Italienisches Liederbuch (Ameling, Souzay/Baldwin)*




Wolf's 46 Italian songs are highly, and hence identifi­ably, sexed. But their language is really German; so they can be masculine, feminine or neuter. Gérard Souzay recorded 23 of them on Philips SAL 3661 four years ago, Elly Ameling 26 on SAL 3797 nearly two years later. Both were accompanied by Dalton Baldwin - evidently chosen as the best man for the purpose, since these single discs now appear not merely married but blessed with reissue.

    I think that all this should have been publicly announced, and not just left to be inferred from the features that remain identical (for example, the sleeve note's original misinformation about dates of compo­sition is reprinted unchanged). There are only two newly-acquired characteristics. First we can now, for the same money, buy less music: a truly Sibylline offer. Second, the 46 songs are intercalated in what is called a “dramatic” sequence. My guess is that the main aim was to place not the characters but the discs-side by side, for convenience of re-recording. The booklet suggests that there is some special merit in the order chosen, which however “should in no way create the illusion of a plot”. We are then told that in the first few songs “the lovers become acquainted”. So the illusion of a plot is created, after all; and it sounds to me like a plot against Wolf. How can original keys and transpos­ed keys satisfactorily interlock in the same box? How can the diversity of love be best illustrated by the separate performances of one couple, whatever the subsequent coupling?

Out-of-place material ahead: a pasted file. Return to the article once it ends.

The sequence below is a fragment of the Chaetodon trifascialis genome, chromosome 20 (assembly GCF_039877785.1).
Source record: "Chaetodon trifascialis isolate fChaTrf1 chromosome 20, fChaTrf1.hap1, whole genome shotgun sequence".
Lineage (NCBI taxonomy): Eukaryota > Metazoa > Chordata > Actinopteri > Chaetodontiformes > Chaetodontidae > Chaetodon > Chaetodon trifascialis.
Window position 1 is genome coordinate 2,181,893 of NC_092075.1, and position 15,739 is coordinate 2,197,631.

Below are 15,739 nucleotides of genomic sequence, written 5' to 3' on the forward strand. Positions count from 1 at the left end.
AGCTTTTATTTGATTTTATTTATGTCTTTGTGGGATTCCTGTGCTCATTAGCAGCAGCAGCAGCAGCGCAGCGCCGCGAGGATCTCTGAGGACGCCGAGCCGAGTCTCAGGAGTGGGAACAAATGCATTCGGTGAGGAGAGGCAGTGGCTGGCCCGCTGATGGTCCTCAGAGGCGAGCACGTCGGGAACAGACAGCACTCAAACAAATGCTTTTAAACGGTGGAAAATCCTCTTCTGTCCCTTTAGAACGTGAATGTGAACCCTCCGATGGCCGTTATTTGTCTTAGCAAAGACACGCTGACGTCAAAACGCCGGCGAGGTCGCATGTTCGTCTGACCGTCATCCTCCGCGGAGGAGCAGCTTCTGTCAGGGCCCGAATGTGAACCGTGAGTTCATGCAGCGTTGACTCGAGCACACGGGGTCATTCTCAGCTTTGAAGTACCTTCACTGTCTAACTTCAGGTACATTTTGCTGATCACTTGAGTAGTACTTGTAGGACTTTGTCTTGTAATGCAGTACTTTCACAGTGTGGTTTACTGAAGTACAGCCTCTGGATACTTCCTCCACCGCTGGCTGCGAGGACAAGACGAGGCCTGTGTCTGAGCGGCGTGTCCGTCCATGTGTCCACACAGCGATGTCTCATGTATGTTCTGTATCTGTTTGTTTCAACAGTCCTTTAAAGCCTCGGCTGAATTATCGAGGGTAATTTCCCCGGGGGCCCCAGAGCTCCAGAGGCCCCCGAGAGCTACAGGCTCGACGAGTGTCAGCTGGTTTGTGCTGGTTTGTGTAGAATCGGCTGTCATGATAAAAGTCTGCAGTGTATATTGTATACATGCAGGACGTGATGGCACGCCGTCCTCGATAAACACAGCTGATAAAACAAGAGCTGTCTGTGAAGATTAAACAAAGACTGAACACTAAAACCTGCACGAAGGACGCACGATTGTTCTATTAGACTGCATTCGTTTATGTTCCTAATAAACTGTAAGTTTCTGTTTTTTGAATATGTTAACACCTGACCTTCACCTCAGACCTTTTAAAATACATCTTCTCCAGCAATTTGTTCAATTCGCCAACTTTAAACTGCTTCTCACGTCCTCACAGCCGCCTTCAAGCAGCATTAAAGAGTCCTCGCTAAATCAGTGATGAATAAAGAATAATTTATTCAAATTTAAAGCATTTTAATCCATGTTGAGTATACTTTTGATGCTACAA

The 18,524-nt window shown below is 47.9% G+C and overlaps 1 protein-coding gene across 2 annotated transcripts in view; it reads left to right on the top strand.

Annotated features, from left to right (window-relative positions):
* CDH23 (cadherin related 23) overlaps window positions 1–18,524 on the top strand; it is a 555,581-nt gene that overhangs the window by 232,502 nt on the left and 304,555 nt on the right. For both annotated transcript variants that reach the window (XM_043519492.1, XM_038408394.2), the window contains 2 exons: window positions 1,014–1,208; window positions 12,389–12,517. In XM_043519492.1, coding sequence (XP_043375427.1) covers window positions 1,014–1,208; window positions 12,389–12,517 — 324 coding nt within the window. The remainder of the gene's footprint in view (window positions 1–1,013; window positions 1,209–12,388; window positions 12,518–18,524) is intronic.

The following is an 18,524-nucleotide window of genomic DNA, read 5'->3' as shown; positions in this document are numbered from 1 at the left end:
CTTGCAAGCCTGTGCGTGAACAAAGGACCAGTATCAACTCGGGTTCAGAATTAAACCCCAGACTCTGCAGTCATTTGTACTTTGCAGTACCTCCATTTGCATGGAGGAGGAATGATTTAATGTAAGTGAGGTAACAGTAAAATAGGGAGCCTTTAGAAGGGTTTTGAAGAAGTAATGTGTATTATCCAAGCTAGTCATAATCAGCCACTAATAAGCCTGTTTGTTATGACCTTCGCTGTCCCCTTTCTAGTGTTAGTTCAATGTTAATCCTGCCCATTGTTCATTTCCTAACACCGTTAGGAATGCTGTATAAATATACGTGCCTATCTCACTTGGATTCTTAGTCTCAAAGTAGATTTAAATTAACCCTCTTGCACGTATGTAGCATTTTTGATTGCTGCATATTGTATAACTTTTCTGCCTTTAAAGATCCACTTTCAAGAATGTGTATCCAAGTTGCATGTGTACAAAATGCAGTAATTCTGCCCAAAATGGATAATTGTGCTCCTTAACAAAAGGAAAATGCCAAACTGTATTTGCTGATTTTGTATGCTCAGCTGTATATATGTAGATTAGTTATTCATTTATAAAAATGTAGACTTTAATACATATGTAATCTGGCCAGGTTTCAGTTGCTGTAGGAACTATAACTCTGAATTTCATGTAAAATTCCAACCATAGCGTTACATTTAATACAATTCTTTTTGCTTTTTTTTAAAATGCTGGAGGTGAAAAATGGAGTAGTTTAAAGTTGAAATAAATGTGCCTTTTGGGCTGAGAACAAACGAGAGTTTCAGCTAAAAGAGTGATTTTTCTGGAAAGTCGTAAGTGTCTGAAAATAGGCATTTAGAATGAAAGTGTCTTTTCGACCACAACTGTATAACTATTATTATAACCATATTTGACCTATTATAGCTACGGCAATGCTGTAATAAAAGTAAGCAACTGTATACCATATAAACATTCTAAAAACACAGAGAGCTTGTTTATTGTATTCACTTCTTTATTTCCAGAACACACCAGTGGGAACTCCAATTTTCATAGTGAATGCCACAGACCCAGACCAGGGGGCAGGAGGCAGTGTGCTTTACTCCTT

But no doubt this involves a highly personal view; and it is fair to add that anyone in whose judgment the profuse and profound passion of a Wolf is acceptably presented in terms of his 'n' hers may well wish to try this case of Souzay '67 cut with Ameling '69. Perhaps there is after all something to be said for putting old wine into new bottles, though the product could have been more tastefully blended; more clearly labelled, and more modestly priced. Fortunately for all con­cerned, these are vintage versions; and the earlier critical sampling (e.g. MT Oct 1970, p.1010) found the original artistic performances entirely acceptable, separate performances. 



The Musical Times, Jan. 1973 (p. 42) © the estate of eric sams